“In the end, we boiled the conversation down to this is what we think plays the best, and that is a sinker-slider guy, and we want you to focus on that. Never think about what you’re going to be doing when you get out there. That clarity and that confidence to just make your things work has helped me a lot, and since that conversation, I’ve embraced that idea, especially with dropping the arm slot down a bit and making it move.”

Originally, Hartleib was on the taxi squad in Altoona to start the year. The main question for me dealing with that was what the organization told him originally, and was there a time frame for his call up?

“There was no time frame, more than anything; it was me making adjustments from the conversation, as I said earlier. As you know, adjustments don’t happen overnight. You know, lowering your arm slot a bit and trying to throw a slider out of a different slot than you have been for eight months previously doesn’t just click immediately. That was the reason I was given to stay down there to work on my stuff and get comfortable. They told me we’re going to keep reading the reports and talk to (Double-A pitching coach Joel) Hanrahan, so be ready because it might happen quick.”

Oscar Marin, to some people, is a breath of fresh air from the previous pitching coach Uncle Ray. From the murmurs and reports I’m reading, he is going over well with this pitching staff. To make sure I wanted to hear from the horse’s mouth and get Hartlieb’s opinion on the young pitching coach.

“I think he’s been eye-opening for a lot of guys in terms of analytics and understanding them, so they don’t scare you. He also helps you understand there are a lot of numbers and things you get caught up in. There are a couple of numbers each individual needs to focus on, and if you can keep them in check and get them where you want them to be, it equates success.”

He continued, “Oscar has been great with simplifying the process and also with the analytics not getting lost. It comes back to pitching in the end and throwing with conviction with every pitch. I think he’s done a great job of getting me to believe in my stuff as well as the rest of the coaching staff. That’s huge with younger guys coming up having someone in your ear saying, hey man, don’t do anything different just keep doing what you’re doing and be you.”

Well, we talked about the pitching coach, why not talk about the big cheese in Derek Shelton. Reports back to spring training have said this guy is a fun dude, and he’s a promising young face to lead a team. So just like the question with Oscar, I had to know what kind of manager Shelty is.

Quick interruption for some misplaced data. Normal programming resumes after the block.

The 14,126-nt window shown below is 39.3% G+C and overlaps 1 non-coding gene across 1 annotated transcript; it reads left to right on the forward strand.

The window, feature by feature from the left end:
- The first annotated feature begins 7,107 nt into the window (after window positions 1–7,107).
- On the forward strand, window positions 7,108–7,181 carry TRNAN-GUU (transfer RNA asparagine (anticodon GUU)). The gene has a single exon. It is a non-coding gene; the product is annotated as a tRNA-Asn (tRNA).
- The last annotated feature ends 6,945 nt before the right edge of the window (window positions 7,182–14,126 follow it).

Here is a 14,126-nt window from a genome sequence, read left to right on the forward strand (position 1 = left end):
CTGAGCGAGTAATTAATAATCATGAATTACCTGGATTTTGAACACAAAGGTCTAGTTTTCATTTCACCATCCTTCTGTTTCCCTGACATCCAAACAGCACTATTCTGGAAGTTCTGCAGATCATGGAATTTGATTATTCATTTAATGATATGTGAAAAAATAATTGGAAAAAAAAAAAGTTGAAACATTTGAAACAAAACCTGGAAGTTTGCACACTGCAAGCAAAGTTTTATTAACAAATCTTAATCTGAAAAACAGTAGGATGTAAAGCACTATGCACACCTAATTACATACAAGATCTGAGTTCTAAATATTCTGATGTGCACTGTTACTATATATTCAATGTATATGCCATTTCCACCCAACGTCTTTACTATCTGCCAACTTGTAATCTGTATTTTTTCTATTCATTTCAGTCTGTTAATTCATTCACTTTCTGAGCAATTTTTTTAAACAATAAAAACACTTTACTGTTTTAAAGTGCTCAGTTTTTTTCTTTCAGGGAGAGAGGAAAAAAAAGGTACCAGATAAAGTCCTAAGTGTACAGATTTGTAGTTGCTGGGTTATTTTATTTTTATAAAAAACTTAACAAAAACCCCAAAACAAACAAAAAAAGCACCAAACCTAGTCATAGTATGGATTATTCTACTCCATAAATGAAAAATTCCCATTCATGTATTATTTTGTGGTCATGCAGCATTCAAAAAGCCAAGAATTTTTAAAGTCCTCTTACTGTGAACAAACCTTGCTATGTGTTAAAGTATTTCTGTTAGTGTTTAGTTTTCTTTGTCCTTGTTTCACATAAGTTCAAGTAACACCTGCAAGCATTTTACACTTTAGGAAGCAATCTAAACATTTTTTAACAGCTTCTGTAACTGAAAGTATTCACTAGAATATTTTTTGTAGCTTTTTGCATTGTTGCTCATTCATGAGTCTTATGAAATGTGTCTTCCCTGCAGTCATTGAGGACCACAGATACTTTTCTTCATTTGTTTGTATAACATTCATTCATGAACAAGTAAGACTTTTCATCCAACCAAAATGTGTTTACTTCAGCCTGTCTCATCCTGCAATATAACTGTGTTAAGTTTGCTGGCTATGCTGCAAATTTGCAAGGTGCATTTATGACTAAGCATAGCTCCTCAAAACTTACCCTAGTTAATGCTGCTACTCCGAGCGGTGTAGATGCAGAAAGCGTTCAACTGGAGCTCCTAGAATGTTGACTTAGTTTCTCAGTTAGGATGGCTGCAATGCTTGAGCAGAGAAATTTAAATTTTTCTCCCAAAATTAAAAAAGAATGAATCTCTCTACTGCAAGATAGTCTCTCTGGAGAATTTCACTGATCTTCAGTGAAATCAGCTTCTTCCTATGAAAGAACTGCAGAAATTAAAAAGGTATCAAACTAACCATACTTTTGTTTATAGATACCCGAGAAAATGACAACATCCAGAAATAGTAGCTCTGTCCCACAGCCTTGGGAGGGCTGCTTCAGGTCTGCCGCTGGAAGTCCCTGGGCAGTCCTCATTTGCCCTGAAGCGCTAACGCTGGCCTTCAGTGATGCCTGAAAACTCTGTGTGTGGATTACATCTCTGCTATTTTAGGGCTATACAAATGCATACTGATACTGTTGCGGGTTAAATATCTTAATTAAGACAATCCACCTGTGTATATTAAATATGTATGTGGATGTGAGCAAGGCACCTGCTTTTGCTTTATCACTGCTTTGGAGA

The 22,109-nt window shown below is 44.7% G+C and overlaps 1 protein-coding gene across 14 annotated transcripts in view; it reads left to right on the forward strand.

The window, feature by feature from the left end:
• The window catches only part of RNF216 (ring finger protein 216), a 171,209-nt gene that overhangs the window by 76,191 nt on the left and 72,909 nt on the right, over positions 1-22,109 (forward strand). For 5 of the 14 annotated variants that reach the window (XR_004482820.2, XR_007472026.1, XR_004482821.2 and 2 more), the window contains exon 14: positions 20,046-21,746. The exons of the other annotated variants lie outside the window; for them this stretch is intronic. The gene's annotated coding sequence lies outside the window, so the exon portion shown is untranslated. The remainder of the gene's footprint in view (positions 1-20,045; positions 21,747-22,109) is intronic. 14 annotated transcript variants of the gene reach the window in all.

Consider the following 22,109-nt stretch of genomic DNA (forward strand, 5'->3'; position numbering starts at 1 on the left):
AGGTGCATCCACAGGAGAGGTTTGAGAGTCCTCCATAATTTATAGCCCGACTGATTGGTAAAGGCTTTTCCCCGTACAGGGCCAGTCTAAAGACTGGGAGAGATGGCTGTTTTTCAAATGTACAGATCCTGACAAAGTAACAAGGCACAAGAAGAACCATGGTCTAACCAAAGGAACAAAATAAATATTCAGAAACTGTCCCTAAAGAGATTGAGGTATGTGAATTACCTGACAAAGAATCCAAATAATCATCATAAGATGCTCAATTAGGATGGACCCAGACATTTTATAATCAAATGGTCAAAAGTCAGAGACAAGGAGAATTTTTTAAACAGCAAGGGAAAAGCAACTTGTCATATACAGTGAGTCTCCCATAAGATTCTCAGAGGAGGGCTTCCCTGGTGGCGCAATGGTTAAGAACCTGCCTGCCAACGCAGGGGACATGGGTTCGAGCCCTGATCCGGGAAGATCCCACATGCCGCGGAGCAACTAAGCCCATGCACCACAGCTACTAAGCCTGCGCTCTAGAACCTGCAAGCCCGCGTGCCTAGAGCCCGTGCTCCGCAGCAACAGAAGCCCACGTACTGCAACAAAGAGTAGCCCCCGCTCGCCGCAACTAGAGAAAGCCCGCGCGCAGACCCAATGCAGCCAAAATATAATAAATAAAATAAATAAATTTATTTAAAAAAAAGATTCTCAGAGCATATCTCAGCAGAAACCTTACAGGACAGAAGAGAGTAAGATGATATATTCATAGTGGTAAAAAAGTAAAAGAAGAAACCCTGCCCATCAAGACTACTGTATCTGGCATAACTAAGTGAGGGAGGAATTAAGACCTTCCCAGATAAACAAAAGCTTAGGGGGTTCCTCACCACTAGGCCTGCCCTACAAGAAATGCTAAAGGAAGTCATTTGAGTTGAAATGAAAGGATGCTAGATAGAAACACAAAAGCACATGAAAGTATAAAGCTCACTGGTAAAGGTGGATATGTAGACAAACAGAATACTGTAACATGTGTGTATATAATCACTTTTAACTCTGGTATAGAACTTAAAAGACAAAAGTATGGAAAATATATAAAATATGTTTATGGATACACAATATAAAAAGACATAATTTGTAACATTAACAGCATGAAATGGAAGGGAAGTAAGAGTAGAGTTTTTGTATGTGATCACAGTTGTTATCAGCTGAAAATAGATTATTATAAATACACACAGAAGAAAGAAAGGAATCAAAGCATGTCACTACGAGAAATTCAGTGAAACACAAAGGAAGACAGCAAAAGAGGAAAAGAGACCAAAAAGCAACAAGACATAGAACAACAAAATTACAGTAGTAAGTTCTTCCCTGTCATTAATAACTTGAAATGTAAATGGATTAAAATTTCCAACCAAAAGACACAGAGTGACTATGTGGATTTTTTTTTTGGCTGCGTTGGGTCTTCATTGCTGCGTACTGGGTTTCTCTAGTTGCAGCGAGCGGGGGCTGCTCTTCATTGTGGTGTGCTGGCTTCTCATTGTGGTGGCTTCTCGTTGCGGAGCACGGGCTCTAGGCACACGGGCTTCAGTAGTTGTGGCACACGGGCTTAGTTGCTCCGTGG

“He is a very fun guy. I’ve only had two MLB managers so far, but he and Clint are very different, and I think it’s because Shelty’s a little younger. Even his press conferences when he first got the job talking about how he waited too long to not have fun. Those aren’t just statements to the press, those are statements he says all the time. He wants to have a good time and get work done but have fun doing it.”

Hartleib continued, “It’s new and fresh for him, and it’s fun to have that perspective from your manager, and I’ve enjoyed it. I’ve also enjoyed the way our relationship has grown from when I first talked to him. He was talking about where he went to college in Southern Illinois, and that’s where my dad is from, and my grandparents still live there. So having that connection was nice, and I’ve enjoyed playing with him a lot.”

One of the big stats for lockdown bullpen arms is left of base percentage. Last year, Hartlieb had a rough time with it with only a 59.5% number. Now he’s at 84.8%, which is a huge upgrade and a testament to how hard he has worked to improve. So I had to ask what was the reason for his success in that department.

“I think it ties back into where guys are on the bases and making pitches. Once I started blocking out what I can’t control and boiling it down to making better pitches, it’s been better. Since I was in Double-A and they started bringing me in with guys on base to get out of innings, it’s something I’ve embraced and fallen in love with. I don’t think a lot of guys love that situation, but I honestly do. I love coming in and having to make a pitch right off the bat.”

He continued, “There’s nothing better than coming in with a couple of guys on with one or two outs and rolling a groundball to get a double play or getting out of it quickly. After that, you come back in the next inning with confidence, and I enjoy it a lot, and sometimes I think I pitch better with my back against the wall.”

Next. Reanalyzing the Marte Trade. dark

Folks, I’m happy to say the most important question for me is back, and I couldn’t be happier to present it to you. It is indeed the food question. He mentioned to me when they were in Houston last year in the clubhouse, they had some really good poke bowls. He also loved a place called Carnivore in Milwaukee, saying they have amazing steak.

This interview was an amazing experience for me because it was actually my first interview with a current MLB player. Geoff was a great guy and is super humble and likable. AND, FOR GOD’S SAKE, IT’S GEOFF, NOT JEFF DAMMIT!